“They’re a great group of priests you have there. Wonderful human beings, great priests, holy men.”
Archbishop Emeritus Robert J. Carlson of St. Louis spoke of 28 priests of the Jefferson City diocese who were on a June 28-July 2 retreat he directed at Mercy Conference and Retreat Center in Kirkwood.
He believes it was one of the best retreats he’s ever led.
“That has a lot to do with the people who were participating,” he stated. “They were excellent in their openness and full participation and in their questions.”
He said two of the greatest strengths he recognized among the priests were their closeness and mutual respect.
“They are fraternal with each other, they are respectful to each other, there was none of the sarcasm you sometimes find,” he said. “Where there’s humor, it’s good-natured, nothing with an edge.”
The theme for the retreat was from Chapter 4 of the Rule of St. Benedict: “Prefer nothing to the love of Christ.”
Archbishop Carlson drew extensively from Chapters 13 through 17 of St. John’s gospel, which he calls the Priestly Chapters of John.
“The love of Christ is a tremendous blessing, but it comes with a challenge,” he noted.
Many who attended the retreat commented on the archbishop’s willingness to speak openly about lessons he had learned from past experiences as a priest.
“A retreat that has excellent theology is fine,” he noted. “But if you’re going to touch the heart of somebody, you have to give them a view into your heart.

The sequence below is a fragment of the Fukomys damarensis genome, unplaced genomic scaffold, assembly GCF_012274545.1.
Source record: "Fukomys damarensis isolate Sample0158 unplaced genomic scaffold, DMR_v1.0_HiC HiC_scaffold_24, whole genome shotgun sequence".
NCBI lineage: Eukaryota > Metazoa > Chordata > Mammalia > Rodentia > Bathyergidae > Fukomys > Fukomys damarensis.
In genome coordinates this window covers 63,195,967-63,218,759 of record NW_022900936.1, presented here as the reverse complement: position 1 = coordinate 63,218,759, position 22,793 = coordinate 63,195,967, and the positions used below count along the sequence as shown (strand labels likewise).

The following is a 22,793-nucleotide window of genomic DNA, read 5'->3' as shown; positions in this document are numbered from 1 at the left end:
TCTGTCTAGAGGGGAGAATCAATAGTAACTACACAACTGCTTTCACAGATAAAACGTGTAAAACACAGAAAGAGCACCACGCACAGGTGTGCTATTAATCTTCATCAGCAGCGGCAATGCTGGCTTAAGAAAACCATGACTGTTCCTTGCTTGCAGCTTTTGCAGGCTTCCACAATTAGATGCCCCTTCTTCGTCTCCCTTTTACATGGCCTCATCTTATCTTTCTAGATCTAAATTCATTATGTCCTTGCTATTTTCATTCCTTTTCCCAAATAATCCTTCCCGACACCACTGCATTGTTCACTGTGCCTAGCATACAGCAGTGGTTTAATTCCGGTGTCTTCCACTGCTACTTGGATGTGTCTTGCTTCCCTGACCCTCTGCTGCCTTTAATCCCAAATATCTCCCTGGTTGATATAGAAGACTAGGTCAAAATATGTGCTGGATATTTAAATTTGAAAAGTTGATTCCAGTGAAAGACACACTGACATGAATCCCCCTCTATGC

“If you’re going to talk about weakness, you talk about your own weakness,” he said. “If you’re going to talk about prayer, you talk about your own prayer. And you have to talk from the heart.”
They key is to address the group in a way that meets each participant where he is.
“You want that individual to be able to reflect on the joy he experiences as a priest and as a son of God, along with any crisis of holiness he may be dealing with,” he said. “Otherwise, the retreat is not going to be real.”
He challenged the priests to be aware of their own personal challenges and shortcomings as they strive to be servant leaders, in the image of Christ, to the people.
He shared stories from his priestly youth and how he would handle things differently now, given the wisdom that comes with taking the time to pray and cultivate a deeper personal relationship with Jesus.
He emphasized the importance of being in a good relationship with God in order to offer Mass and administer the sacraments well, especially Reconciliation.
He called to mind a few of Pope Francis’s observations about what it takes to be a priest today.
“If we’re going to be effective, if we’re going to bring Christ to people, we have to reflect on being close to the people we serve, and on being people of compassion,” the archbishop said.
It might be easier to scold someone who does something wrong, “but compassion is what’s going to bring them to Christ,” he noted.
He said everyone knows someone who radiates the love of Christ in a way that makes their example irresistible.
“They could be very intelligent or simple and down-to-earth,” he said. “But whoever they are, something happened that opened their heart to the Lord’s heart, and as a result, they are able to love and make a difference.
“That’s something we’re all called to do,” he said.